Posted by: healingtheworkplace | April 10, 2009

Social Capital…What can we learn from bowling alone?

WE need each other…we really do!

The happiness and health of our communities AND our workplaces depend on how connected we are to each other.

And perhaps more importantly the quality of our health and happiness also depend on the strength of our relationships!

In 2000 Robert Putnam wrote Bowling Alone and in doing so he coined the term “social capital”.

Social capital refers to social networks, norms of reciprocity, mutual assistance and trustworthiness.

Of course Putnam’s research focused on groups of people who were connected socially and geographically, but his findings should be applied to our workplace communities.

We are all part of social networks.

These are our connections to family, friends, neighbours, and colleagues. Our networks don’t stop there of course as we are also connected to the networks of all of the people we know.

People often think about their “networks” when they are looking for a job. Remember the old adage? “It’s now what you know but who you know?”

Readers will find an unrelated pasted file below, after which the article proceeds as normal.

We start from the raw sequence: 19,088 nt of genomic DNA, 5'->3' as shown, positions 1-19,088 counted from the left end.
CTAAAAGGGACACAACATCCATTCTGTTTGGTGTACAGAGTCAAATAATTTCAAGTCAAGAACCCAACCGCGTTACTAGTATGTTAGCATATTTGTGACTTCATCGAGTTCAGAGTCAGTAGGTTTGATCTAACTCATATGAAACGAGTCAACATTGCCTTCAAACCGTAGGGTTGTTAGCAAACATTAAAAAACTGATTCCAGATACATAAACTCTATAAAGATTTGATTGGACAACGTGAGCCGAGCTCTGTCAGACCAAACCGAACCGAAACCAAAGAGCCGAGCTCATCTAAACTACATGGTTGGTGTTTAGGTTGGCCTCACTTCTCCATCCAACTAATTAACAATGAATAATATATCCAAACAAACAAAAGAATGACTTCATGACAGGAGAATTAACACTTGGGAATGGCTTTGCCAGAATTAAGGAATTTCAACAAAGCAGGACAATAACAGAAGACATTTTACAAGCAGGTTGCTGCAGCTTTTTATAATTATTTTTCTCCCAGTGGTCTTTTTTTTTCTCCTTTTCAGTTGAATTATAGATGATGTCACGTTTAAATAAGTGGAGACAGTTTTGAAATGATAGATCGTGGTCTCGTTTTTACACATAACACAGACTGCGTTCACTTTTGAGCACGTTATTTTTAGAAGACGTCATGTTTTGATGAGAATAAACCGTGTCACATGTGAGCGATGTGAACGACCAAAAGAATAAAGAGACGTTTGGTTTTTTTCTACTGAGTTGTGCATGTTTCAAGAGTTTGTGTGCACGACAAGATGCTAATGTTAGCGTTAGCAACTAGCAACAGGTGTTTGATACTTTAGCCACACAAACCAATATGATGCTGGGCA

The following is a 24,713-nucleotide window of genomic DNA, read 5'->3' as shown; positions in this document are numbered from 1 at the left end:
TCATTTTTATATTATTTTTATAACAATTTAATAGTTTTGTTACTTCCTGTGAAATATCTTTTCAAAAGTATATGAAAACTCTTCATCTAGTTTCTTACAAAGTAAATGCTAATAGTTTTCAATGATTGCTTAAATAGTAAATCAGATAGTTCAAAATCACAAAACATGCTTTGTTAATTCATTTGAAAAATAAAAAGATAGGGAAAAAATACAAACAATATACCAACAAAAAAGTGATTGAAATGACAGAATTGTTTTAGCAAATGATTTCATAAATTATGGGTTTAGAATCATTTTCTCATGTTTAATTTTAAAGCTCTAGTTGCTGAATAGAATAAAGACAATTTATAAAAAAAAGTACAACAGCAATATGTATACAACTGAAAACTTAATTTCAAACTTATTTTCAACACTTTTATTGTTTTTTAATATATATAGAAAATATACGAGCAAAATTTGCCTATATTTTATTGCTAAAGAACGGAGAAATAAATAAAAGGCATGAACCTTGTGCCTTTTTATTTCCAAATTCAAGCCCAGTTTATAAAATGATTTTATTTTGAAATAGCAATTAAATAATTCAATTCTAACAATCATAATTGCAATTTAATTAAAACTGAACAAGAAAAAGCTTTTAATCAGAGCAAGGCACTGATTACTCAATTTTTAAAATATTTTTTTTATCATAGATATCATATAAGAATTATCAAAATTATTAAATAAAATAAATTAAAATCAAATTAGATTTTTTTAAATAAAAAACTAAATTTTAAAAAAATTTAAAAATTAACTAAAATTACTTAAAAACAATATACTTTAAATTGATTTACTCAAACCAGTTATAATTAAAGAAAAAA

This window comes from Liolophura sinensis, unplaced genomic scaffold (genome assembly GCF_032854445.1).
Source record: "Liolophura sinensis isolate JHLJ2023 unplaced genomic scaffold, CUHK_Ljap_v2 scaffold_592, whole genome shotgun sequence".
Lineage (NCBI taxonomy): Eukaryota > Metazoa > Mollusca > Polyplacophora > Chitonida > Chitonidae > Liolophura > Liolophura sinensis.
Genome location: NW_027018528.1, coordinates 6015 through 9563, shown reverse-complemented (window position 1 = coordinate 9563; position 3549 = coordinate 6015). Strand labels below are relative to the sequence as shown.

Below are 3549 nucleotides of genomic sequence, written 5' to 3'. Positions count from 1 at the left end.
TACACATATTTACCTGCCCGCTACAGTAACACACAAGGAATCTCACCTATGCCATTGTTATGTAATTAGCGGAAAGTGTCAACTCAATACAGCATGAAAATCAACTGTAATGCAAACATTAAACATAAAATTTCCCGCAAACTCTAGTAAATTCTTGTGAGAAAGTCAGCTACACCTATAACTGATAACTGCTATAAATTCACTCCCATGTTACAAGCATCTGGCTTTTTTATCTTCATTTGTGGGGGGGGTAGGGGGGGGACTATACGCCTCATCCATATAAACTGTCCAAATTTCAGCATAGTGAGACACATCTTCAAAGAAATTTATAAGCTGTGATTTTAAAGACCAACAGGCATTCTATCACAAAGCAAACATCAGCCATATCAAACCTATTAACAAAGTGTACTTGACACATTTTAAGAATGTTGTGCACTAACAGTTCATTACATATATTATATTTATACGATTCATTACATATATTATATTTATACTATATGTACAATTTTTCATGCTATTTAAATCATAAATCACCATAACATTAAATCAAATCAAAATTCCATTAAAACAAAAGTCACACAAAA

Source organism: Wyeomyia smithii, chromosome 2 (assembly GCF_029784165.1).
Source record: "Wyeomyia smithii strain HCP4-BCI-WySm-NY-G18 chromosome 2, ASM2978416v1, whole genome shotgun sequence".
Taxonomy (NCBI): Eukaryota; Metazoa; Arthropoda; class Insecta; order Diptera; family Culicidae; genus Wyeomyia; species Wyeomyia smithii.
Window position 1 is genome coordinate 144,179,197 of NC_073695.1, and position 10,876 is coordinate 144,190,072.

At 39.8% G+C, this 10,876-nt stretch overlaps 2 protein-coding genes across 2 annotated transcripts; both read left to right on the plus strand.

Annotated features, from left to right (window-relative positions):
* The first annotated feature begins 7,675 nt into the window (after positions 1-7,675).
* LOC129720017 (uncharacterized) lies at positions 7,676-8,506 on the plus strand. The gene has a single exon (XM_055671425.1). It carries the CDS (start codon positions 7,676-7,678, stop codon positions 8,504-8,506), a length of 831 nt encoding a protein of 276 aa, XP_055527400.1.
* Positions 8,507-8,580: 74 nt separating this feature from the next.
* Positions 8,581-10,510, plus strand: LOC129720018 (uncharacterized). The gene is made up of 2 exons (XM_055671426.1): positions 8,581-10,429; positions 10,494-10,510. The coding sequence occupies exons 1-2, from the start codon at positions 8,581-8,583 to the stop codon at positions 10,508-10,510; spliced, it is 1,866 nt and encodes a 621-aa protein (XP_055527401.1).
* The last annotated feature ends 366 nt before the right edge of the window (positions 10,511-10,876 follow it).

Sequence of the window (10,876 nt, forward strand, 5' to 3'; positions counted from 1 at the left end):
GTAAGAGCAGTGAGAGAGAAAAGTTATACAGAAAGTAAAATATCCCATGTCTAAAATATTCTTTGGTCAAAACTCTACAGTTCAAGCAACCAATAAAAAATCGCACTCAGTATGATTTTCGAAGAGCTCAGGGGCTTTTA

Some of these connections are strong and some are weak  but all have the potential to increase our social capital.

Reciprocity means give and take. Simply put, if I help you I expect you will help me. If I loan you “things” or money I expect the same kindness in return.

Some people are naturally inclined to share what they have…others are more reserved.

Workplaces in which the “norms” of reciprocity suggest that people help each other and share information and ideas are generally more successful than workplaces in which people hoard.

In his research Putnam identified two types of social networks:

  1. Bonding Social Networks (think teams)
  2. Bridging Social Networks (think cross functional teams and other ways for people to engage in dialogue and meaningful conversations)

So, to conclude…workplaces are only as strong and healthy as their “social capital”.

In Bowling Alone Putnam described in detail how disconnected and isolated North Americans have become. The consequences of this disconnection are increased crime, increased mental illness, and decreased health and happiness.

Workers in North America are also experiencing an increase in depression, accidents, and increased stress.  

What can we learn from Bowling Alone?

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